A three-year-old stroke survivor has inspired his second charity cookbook – and caught the attention of celebrity chef Jamie Oliver.
Oliver Archer, or ‘Ollie’ as he prefers to be called, suffered a stroke at birth and spent a week, critical, in West Suffolk Hospital’s neonatal unit.
Following his successful recovery, his parents, James and Liz, from Higham, started writing a blog of recipes their family – including Ollie’s five-year-old sister Mia – loved to cook.
They released Oliver’s Kitchen cookbook in 2012 to raise awareness of childhood strokes and money for the Bury St Edmunds hospital and Stroke Association charity.
This week, they launched a follow up, Oliver’s Kitchen – Seconds, featuring a foreword written by Jamie Oliver, who heard about Ollie’s story on social media.
He wrote: “Although strokes have affected my family, I was never aware of childhood strokes until I heard little Ollie’s story and since then I’ve been following his journey with real pride and admiration.
“There’s a whole range of recipes in this book that will take you from comfort food and super-naughty home-baked sweet treats to jams, salads and lots of family favourites.”
James, 32, said the latest book contained even more recipes and was packed with ‘stuff that’s fun to cook with the kids’ and ‘anything a bit unusual’.
“Ratatouille for one because of the film,” said James of Ollie’s favourites.
“The wow factor was Mia’s birthday cake. He was over the moon because it was rainbow coloured when we cut it,” said Liz, 33.
The book – priced at £12.99 – is available from the Friends of West Suffolk Hospital shop as well as Waterstones, Amazon and via www.olivers-kitchen.co.uk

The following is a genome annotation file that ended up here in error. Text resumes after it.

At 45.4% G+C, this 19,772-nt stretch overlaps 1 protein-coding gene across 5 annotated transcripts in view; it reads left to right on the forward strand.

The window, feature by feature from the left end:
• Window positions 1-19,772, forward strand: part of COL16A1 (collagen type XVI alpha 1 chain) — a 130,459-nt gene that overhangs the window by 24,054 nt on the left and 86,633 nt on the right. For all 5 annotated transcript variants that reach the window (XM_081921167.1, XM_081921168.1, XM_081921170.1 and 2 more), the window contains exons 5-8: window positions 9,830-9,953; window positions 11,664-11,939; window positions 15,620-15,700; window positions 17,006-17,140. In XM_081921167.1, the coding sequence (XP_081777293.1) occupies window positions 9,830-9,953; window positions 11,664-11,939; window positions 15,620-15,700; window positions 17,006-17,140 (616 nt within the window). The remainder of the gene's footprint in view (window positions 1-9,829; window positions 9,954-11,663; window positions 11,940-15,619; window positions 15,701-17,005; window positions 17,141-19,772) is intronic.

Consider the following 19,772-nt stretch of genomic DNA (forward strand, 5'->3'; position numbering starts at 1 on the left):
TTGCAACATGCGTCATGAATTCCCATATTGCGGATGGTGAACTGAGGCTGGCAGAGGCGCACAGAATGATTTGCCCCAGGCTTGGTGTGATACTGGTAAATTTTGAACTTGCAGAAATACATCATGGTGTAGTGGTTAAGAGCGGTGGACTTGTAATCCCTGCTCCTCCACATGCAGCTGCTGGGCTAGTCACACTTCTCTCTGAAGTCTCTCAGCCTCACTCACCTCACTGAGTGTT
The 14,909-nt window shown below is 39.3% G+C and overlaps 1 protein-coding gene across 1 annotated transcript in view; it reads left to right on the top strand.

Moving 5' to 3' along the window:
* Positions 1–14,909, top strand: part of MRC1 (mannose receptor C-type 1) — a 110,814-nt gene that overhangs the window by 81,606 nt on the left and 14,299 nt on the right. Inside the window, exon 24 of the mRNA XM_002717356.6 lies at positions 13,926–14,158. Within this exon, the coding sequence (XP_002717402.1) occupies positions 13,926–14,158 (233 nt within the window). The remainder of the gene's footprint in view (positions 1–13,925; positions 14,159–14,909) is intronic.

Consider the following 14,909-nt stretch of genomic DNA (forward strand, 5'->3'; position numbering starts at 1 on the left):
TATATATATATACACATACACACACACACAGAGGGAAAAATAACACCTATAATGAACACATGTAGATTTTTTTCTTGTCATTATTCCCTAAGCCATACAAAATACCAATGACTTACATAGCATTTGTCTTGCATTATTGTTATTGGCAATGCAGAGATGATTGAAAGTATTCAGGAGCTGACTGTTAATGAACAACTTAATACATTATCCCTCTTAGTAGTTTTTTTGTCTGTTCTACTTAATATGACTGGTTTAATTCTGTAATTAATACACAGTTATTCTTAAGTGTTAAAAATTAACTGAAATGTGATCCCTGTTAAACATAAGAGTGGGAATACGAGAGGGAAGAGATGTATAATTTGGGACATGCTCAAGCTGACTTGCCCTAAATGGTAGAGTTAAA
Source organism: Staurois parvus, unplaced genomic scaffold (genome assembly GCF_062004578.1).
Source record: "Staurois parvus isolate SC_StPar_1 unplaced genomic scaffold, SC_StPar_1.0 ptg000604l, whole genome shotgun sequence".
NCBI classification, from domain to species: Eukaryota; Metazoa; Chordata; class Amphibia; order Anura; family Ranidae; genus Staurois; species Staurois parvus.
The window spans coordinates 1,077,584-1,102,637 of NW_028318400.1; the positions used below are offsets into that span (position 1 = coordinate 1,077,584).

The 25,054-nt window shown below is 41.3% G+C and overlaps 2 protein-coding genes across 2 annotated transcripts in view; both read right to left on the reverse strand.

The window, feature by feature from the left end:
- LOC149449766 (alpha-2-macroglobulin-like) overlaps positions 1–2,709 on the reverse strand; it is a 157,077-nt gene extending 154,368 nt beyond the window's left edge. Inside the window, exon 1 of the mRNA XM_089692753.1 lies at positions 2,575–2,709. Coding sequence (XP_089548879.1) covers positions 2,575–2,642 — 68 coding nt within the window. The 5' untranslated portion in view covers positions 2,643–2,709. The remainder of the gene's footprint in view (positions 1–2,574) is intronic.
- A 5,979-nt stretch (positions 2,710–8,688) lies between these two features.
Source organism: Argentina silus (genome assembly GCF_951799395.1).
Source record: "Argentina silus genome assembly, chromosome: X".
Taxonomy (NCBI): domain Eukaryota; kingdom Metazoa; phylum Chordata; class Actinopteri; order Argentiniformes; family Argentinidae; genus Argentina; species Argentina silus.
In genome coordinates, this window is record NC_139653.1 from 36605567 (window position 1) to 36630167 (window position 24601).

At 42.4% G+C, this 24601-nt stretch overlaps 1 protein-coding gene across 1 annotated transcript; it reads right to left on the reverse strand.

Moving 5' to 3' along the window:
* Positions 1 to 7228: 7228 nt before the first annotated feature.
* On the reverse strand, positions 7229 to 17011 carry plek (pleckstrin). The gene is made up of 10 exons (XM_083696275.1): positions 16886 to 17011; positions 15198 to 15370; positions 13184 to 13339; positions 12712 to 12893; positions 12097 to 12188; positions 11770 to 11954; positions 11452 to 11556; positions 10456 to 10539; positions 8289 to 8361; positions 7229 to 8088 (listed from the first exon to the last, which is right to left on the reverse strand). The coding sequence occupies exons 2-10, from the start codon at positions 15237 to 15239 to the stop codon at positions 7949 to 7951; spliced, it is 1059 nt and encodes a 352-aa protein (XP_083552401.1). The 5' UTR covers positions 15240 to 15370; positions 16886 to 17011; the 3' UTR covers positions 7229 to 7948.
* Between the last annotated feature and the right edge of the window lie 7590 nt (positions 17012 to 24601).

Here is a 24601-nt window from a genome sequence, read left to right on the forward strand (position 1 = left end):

All profits will be split between the hospital’s neonatal unit and the Stroke Association.
James added: “We’ve been blessed with some of the most outstanding support, help and encouragement over the last few years. We found that helping some great causes and turning a pretty frightening situation into a more positive one can be incredibly healing and rewarding – as well as a lot of fun.”
George Burroughs, the Stroke Association’s regional fund-raising manager for the East of England, said: “It’s absolutely essential for the benefit of, not just stroke survivors in this area, but nationwide, that people like Ollie, James and their family put themselves out there and raise money.”
Jan Bloomfield, executive director of workforce and communications at the hospital, said: “We’re absolutely delighted that, even though Ollie’s had a full recovery, they’re still committed to putting something back into the hospital.
“That’s where most of our fund-raising comes from, people who have a great experience of the hospital and want to say thank you. Ollie and his family have said thank you twice because this is their second book.”
Strokes in children are more common than you might think. According to the Stroke Association, around five in every 100,000 children suffer a stroke.
The organisation’s next fund-raiser is a glass walk, which will take place in Cambridge on April 27. For more details, visit www.stroke.org.uk/cambridgeglasswalk